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2 Artificial Intelligence (AI) Stocks to Buy Instead




Motley Fool

There’s no doubt about that Nvidia (NASDAQ: NVDA) has been the poster child for the artificial intelligence (AI) revolution so far.

Nvidias graphics processing units (GPUs) and Superchips are so sought after by cloud infrastructure companies and startups like OpenAI that there have been widespread shortages and a spike in prices for Nvidia components like the H100. Nvidia’s products form the backbone of the computing infrastructure that makes apps like ChatGPT work.

But Nvidia won’t have this space to itself forever. Competition comes from, among other things Advanced micro devices And Intelas well as the big tech companies that make up a significant portion of the customer base Apple, AlphabetAnd Metaplatformswho are working on their AI hardware to reduce their dependence on Nvidia.

Nvidia isn’t a bad buy right now, but there is some downside risk in the stock as it is up almost 500% since the start of 2023. That became clear when the stock fell 10% on April 19 on little more than fears of a bubble bursting in AI stocks.

For investors who want an AI stock that isn’t at risk of a bubble bursting, read on to see two that are well positioned for long-term growth.

The letters "AI" above a keyboardThe letters "AI" above a keyboard

Image source: Getty Images.


Microsoft (NASDAQ: MSFT) has been in the AI ​​spotlight since OpenAI launched ChatGPT. That makes sense. After all, Microsoft is a close partner of OpenAI and has invested an estimated $13 billion in the startup, and Microsoft’s AI strategy depends largely on OpenAI’s products and partnerships.

Unlike a hardware company like Nvidia, Microsoft has a wide range of ways to capitalize on the AI ​​boom. It has integrated generative AI technologies into products such as the Azure cloud infrastructure service, GitHub code repository tools, Microsoft Office suite, Bing search engine and others. The company has been rolling out Copilot, which it calls its AI-powered productivity tool, across a range of products, and CEO Satya Nadella said in the company’s recent earnings report: “Microsoft Copilot and Copilot stack are orchestrating a new era of AI transformation. better business results in every role and sector.”

Microsoft may not have experienced the explosive growth that Nvidia delivered, but it’s hard to doubt Microsoft’s AI bona fides given its close relationship with OpenAI, its dominance of enterprise software, and its diversification between businesses like Windows, gaming, and cloud computing .

Investors cheered the tech giant’s latest earnings report, sending the stock higher after hours Thursday after it easily beat expectations on the top and bottom lines.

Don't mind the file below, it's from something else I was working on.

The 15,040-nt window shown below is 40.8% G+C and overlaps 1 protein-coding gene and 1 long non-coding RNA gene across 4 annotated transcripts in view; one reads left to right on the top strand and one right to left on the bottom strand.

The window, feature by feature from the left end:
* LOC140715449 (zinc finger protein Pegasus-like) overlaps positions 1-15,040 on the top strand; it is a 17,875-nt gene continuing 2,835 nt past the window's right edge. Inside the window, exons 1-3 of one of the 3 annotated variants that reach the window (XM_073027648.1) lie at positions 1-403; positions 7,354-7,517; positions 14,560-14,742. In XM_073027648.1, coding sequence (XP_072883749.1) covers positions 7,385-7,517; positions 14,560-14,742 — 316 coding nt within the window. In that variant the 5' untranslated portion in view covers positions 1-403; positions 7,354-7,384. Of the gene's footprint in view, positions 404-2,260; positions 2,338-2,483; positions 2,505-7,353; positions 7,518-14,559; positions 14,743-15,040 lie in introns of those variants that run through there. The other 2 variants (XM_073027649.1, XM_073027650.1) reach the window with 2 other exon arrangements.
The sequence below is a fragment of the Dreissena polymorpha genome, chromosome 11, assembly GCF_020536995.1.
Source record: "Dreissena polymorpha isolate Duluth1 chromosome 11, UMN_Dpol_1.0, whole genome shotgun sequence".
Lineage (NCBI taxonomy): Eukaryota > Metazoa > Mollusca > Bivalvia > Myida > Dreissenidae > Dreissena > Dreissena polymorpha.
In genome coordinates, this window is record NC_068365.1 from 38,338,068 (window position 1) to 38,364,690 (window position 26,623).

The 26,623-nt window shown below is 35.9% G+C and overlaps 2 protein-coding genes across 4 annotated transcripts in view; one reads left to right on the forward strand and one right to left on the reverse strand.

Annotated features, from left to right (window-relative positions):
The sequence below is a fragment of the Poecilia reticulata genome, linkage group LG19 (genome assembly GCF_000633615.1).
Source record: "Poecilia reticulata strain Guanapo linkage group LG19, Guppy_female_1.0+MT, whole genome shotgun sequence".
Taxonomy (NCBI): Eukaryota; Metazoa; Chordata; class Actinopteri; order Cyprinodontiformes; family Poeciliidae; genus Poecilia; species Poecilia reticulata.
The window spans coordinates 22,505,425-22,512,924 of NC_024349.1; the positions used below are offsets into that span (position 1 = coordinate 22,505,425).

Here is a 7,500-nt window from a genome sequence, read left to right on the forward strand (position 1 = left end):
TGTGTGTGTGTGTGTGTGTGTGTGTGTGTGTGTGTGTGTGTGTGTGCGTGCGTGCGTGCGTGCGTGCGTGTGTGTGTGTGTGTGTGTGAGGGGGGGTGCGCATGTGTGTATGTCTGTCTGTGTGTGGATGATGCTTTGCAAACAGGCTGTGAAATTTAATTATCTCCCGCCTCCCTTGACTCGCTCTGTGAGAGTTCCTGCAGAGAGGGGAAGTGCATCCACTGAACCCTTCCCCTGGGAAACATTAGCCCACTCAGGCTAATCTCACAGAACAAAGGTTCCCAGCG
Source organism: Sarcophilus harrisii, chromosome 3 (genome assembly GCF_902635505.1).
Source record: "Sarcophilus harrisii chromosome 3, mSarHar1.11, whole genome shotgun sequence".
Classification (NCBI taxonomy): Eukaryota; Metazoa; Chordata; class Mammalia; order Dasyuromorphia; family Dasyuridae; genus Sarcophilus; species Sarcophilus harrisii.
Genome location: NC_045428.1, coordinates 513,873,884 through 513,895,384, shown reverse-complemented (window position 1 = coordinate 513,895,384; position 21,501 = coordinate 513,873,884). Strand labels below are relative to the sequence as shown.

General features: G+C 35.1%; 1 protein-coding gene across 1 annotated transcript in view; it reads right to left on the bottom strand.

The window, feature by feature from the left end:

Even if Nvidia’s growth suddenly slows, Microsoft should be an AI winner regardless of what happens in the chip sector.

2. ServiceNow

Service now (NYSE: NOW) does not receive much attention in the AI ​​sector. The company is best known for providing a comprehensive business software package for handling IT services and operations, as well as areas such as customer service and human resources. But it is one of the largest cloud software companies and it is increasingly carving out a position for itself in the artificial intelligence field.

ServiceNow uses more traditional AI technologies such as machine learning and predictive intelligence, but has also begun to integrate generative AI, using it for the Now Assist tool, which allows users to generate code to help create and update apps and a generative AI controller that can be used for things like content generation and sentiment analysis.

Generative AI is emerging as a key growth driver for the company, with CEO Bill McDermott saying: “Generic AI adoption remained at a low ebb in the first quarter.”

Like Microsoft, ServiceNow is also positioned to grow in a multitude of ways based on AI, and the company has historically been a model of consistency: Revenue has grown 20% or more every quarter since its IPO in 2012, while its profitability has steadily increased. improved.

With the exception of a few temporary pullbacks, ServiceNow has also been a steady winner in the stock market, and it appears poised to keep winning as its competitive advantages only grow stronger as it gains scale.

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Randi Zuckerberg, former director of market development and spokeswoman for Facebook and sister of Mark Zuckerberg, CEO of Meta Platforms, is a member of The Motley Fool’s board of directors. Suzanne Frey, a director at Alphabet, is a member of The Motley Fool’s board of directors. Jeremy Bowman has positions in metaplatforms. The Motley Fool holds positions in and recommends Advanced Micro Devices, Alphabet, Meta Platforms, Microsoft, Nvidia, and ServiceNow. The Motley Fool recommends Intel and recommends the following options: long January 2025 $45 calls to Intel, long January 2026 $395 calls to Microsoft, short January 2026 $405 calls to Microsoft, and short May 2024 $47 calls to Intel. The Motley Fool has one disclosure policy.

Forget Nvidia: 2 Artificial Intelligence (AI) Stocks to Buy Instead was originally published by The Motley Fool